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Re: Physiological models of cochlea activity - alternatives to the travelling wave

Hi Richard and the list,

The active travelling wave has some issues ... for example :
a] The delay associated with the active response is more then ten cycles [1]
   according to electrical measurements the delay should be very small [2].
b] Travelling wave activity is too localised ... basally located 
   activity is required whilst the localisation has no mechanism of 
   communicating this across the BM to the basal location. [No reference 
   - common knowledge that basal activity is required]
c] Active phenomena exist in animals which have no Basilar Membrane ! 
   For example DPOAEs. Shera's current model of DPOAE generation [1] is 
   heavily dependent on the BM and other reflection points ... which 
   requires a distributed active region ... see point 'b]' again.

So for these reasons, travelling wave activity is still questionable ... 
I have other reasons, but these I save for my thesis.

Hopf models are mathematical augmentations to travelling wave models of 
activity ... so your statements on Hopf models are going to cut at the 
foundation of localised travelling wave activity...

I do not wish to discredit people who have localised second filter 
models ... I see them as having affect. I do believe however that the 
second filter models don't model activity as well as other methods - 
which we are still searching for...


[1] @ARTICLE{shera:2005,
  author = {Shera, C.A. and Tubis, A. and Talmadge, C.L.},
  title = {{Coherent reflection in a two-dimensional cochlea: Short-wave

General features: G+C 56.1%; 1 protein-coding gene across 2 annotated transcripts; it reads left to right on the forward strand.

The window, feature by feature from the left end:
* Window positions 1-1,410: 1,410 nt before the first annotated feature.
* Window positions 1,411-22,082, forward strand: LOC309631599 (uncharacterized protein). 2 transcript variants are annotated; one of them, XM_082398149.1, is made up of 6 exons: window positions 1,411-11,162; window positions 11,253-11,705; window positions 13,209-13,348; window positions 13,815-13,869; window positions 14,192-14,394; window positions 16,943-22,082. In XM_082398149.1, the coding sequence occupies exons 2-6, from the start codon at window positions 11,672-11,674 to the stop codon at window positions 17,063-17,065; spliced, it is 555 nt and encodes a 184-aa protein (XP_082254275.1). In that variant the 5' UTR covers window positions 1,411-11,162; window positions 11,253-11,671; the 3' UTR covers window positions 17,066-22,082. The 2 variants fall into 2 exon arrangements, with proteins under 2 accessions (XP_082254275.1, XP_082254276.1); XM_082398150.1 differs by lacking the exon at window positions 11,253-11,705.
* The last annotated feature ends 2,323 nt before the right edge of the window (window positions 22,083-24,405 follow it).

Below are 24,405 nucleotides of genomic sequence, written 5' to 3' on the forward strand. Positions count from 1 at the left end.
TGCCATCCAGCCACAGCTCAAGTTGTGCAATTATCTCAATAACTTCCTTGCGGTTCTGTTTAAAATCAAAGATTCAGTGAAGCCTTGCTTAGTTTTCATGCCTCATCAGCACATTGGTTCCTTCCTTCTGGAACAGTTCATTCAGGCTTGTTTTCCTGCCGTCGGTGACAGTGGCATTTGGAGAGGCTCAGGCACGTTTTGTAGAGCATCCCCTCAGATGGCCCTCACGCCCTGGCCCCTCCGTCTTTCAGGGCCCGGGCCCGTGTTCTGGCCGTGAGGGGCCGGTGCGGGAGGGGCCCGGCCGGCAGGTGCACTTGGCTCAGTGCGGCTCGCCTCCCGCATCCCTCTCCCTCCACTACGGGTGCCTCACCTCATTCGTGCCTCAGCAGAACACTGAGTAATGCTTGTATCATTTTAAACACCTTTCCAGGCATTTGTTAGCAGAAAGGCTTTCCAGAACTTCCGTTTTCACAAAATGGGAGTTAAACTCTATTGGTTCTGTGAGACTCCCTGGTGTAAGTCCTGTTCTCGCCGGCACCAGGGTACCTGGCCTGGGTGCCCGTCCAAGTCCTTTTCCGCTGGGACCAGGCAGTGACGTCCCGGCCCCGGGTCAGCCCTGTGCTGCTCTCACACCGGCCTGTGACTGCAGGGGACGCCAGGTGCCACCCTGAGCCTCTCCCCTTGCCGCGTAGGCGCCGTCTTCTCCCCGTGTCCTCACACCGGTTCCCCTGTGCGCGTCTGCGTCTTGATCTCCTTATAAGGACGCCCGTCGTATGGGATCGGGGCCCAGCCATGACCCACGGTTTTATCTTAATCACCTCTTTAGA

long-wave scattering in the generation of reflection-source 
  journal = {The Journal of the Acoustical Society of America},
  year = {2005},
  volume = {118},
  pages = {287},
  publisher = {ASA}

[2] @ARTICLE{Wilson:1980,
  author = {Wilson, J.P.},
  title = {Evidence for a cochlear origin for acoustic re-emissions, 
	fine-structure and tonal tinnitus},
  journal = {Hearing Research},
  year = {1980},
  volume = {2},
  pages = {233-252},
  number = {3-4},
  month = {June}

On Wed, Oct 03, 2007 at 12:26:10AM -0700, Richard F. Lyon wrote:
> At 12:57 PM +1000 10/2/07, Matt Flax wrote:
>> Current physiologically based models incorporate feedback. Alas a
>> majority of them are dependent on the traditional travelling wave
>> process. This is not a problem however, I can use the travelling wave as
>> a passive mode of input if the research community suggests it is the way
> Why would you consider a passive travelling wave, when an active one is 
> much better, more plausible, and not hard to model?
>> Perhaps the biggest problem with feedback models is that they don't
>> specify the physiological correlation between the feedback and the hair
>> cell, Organ of Corti nor Cochlea.
> You mean there's not a well established micro-mechanical mechanism for how 
> the OHCs push back on the BM with an appropriate phase? Maybe so, but 
> functionally it's pretty clear what has to be modeled. Chuck Steele at 
> Stanford has some credible-looking micro-mechanical simulations, as well.
>> Here are some feedback models with no physiological basis for the
>> feedback :
>> a] Zwicker's fantastic model - which begins with the travelling wave [1]
>> b] Hopf bifurcation models - which augment the travelling wave. [2] for
>>    example.
> The Hopf thing (Thomas Duke & Frank Julicher paper) seems to lead to a 
> way-too-sharp filter when the gain is high.  With feedback that is not 
> highly tuned, not near local oscillation, but with distributed 
> amplifiication of the traveling wave, you can get much more realistic, not 
> too narrow, filters.  The system can still have oscillations, or near 
> oscillations, if points of damage cause reflections.
> Dick


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